Although its true name and particular history are unknown, this Balrog eventually became an important figure during the War of the Ring after being awakened by the dwarves of Moria. It was not until the Fellowship of the Ring had passed through Moria and inadvertently reawakened the Balrog that it was finally slain in a great duel with the wizard Gandalf.
Years of the Trees and the First Age
Durin's Bane was one of the Maiar spirits that existed before the world was created (of the same race as Gandalf and Saruman), who descended into Arda with the Valar. It was eventually seduced and corrupted by Melkor, becoming one of the Valaraukar and joining with the other Balrogs in Morgoth's service. The Balrog fought in many battles of the War of the Jewels, up to and including the War of Wrath. It somehow managed to survive Morgoth's defeat, fleeing east and taking refuge beneath the Misty Mountains.
For more than five thousand years, the Balrog lay dormant at the roots of the misty mountains beneath the dwarven kingdom of Moria. It remained undisturbed throughout the Second Age and most of the Third Age, until the dwarves awoke it in 1980 of the Third Age when they mined too deeply and too greedily in their search for mithril. It slew Durin VI that year, and his son Náin I attempted to destroy it a year later in 1981. He was also slain by the Balrog.
In January of TA 3019, the Fellowship of the Ring traveled through Moria on their way to Mordor. There, they were attacked in the Chamber of Mazarbul by orcs. The Fellowship fled through a side door, but when Gandalf, who was also a Maia, tried to place a "shutting spell" on the door to block the pursuit behind them, the Balrog entered the chamber on the other side and cast a counterspell. Gandalf spoke a word of command to stay the door, but the door shattered and the chamber collapsed.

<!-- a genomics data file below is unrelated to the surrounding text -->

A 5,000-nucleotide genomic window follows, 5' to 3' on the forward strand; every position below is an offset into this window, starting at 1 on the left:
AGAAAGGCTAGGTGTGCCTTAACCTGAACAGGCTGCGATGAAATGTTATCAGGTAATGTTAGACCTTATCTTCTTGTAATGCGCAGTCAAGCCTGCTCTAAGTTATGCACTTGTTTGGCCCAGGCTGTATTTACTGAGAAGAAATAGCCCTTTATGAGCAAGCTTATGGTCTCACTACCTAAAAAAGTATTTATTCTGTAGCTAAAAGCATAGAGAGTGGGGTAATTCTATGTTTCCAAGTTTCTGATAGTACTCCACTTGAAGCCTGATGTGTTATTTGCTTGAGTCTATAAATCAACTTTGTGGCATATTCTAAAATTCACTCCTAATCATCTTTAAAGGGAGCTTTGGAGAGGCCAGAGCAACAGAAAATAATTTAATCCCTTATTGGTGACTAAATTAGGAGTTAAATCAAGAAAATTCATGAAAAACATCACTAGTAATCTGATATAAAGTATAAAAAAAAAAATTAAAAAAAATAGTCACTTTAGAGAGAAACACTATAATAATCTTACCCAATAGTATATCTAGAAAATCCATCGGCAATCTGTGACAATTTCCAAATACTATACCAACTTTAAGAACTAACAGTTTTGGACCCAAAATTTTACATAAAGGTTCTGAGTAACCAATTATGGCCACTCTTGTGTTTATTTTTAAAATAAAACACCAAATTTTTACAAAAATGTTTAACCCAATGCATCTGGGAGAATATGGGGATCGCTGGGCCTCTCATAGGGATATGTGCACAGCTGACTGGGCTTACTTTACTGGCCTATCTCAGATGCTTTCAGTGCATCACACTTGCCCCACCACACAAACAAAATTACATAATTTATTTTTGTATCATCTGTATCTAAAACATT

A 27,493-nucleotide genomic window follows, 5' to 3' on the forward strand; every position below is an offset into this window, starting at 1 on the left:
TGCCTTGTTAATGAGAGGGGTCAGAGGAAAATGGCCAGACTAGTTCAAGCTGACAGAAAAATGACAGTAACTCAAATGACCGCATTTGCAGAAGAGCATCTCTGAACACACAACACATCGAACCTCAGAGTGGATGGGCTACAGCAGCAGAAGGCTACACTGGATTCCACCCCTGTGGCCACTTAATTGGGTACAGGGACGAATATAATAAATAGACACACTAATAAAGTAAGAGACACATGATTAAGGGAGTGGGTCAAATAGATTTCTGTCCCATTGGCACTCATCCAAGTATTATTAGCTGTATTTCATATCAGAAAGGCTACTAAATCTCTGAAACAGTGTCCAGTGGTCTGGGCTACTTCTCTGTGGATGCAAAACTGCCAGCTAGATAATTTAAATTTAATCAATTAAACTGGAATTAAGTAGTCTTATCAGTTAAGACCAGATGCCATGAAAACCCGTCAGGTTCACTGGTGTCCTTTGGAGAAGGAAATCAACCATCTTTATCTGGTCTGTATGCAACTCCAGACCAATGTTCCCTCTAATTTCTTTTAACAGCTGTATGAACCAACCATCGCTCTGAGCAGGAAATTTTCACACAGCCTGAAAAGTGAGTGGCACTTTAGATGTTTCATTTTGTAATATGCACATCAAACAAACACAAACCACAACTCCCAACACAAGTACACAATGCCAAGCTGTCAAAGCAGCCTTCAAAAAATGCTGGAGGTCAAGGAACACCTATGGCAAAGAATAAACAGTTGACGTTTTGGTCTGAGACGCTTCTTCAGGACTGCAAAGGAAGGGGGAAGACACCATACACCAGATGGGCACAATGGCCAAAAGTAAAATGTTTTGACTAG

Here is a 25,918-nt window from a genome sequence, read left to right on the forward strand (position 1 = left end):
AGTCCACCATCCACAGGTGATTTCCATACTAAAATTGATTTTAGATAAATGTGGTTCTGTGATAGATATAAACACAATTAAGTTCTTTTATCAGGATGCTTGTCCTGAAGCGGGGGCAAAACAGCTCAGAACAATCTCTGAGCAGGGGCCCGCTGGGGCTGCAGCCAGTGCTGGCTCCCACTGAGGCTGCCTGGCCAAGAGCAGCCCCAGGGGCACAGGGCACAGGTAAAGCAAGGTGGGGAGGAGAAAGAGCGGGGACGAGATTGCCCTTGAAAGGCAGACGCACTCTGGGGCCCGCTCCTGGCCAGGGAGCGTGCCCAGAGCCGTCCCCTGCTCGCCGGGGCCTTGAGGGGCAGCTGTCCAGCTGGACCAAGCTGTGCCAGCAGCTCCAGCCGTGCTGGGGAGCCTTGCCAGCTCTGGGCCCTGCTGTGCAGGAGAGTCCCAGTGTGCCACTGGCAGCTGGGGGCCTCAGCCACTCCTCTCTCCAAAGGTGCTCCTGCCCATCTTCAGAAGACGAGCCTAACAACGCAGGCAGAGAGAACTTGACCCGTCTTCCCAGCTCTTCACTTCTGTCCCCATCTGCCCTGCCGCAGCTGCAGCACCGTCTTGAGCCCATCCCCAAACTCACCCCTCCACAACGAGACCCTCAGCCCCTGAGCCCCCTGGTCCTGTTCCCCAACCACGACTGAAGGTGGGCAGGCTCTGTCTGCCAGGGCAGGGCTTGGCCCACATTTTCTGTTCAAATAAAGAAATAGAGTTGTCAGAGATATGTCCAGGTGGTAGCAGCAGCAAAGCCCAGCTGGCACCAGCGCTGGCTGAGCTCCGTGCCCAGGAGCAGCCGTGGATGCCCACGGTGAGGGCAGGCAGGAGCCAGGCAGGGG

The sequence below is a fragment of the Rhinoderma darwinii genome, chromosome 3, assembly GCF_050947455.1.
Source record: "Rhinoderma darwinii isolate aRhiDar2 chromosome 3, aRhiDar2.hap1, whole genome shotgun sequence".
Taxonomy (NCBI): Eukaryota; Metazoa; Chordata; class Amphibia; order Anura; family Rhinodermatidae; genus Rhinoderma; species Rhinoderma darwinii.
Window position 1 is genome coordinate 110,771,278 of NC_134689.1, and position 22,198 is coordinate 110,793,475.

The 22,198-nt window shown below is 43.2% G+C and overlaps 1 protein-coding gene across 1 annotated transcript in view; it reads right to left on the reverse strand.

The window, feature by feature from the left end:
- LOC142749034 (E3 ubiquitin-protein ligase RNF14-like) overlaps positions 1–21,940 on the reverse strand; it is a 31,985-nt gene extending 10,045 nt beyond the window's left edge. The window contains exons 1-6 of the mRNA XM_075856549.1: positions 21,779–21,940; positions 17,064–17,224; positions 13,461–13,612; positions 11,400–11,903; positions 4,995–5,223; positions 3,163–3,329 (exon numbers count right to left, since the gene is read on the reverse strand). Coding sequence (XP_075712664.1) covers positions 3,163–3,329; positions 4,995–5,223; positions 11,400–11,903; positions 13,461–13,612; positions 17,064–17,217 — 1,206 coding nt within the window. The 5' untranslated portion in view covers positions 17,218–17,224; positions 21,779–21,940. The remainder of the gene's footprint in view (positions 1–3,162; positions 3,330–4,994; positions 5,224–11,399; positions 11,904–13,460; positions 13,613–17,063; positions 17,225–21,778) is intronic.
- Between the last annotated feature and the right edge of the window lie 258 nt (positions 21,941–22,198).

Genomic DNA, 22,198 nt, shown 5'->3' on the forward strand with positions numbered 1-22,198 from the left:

The company fled with Gandalf, but the orcs and the Balrog, taking a different route, caught up with them at the Bridge of Khazad-dûm. At the Bridge, Legolas instantly recognized it as a Balrog, and Gimli recognized it as Durin's Bane. Gandalf then commanded the rest of the Fellowship to flee across the bridge, where he then stood, blocking the Balrog's way. The demon's flames then seemed to die, but its shadow increased before attacking with its flaming sword, which melted into red-hot liquid metal when it met Gandalf's own sword, Glamdring. The Balrog then leapt onto the bridge, brandishing its whip, and in response Gandalf smote the Bridge before him with his staff. The staff broke asunder, a blinding sheet of white flame springing up, and the bridge cracked at the feet of the Balrog, who fell forward into the abyss. But as the Balrog fell, it lashed out with its whip, catching Gandalf and dragging him over the edge and into the darkness below.
After a long fall, the two crashed into a great subterranean lake, which Gandalf later said was as cold as the tide of death and almost froze his heart. The water quenched the Balrog's fire, reducing it to "a thing of slime, stronger than a strangling snake". Despite this relatively weak state, Durin's Bane renewed its attack on the wizard, and the two fought in the water, with the Balrog clutching at Gandalf to strangle him, and Gandalf hewing the Balrog with his sword, until finally the Balrog fled into ancient tunnels of unknown origin. There, Gandalf pursued the creature out of Moria, and Gandalf prevailed and finally slew the Balrog, casting it down from the peak and sending it crashing onto the mountain side.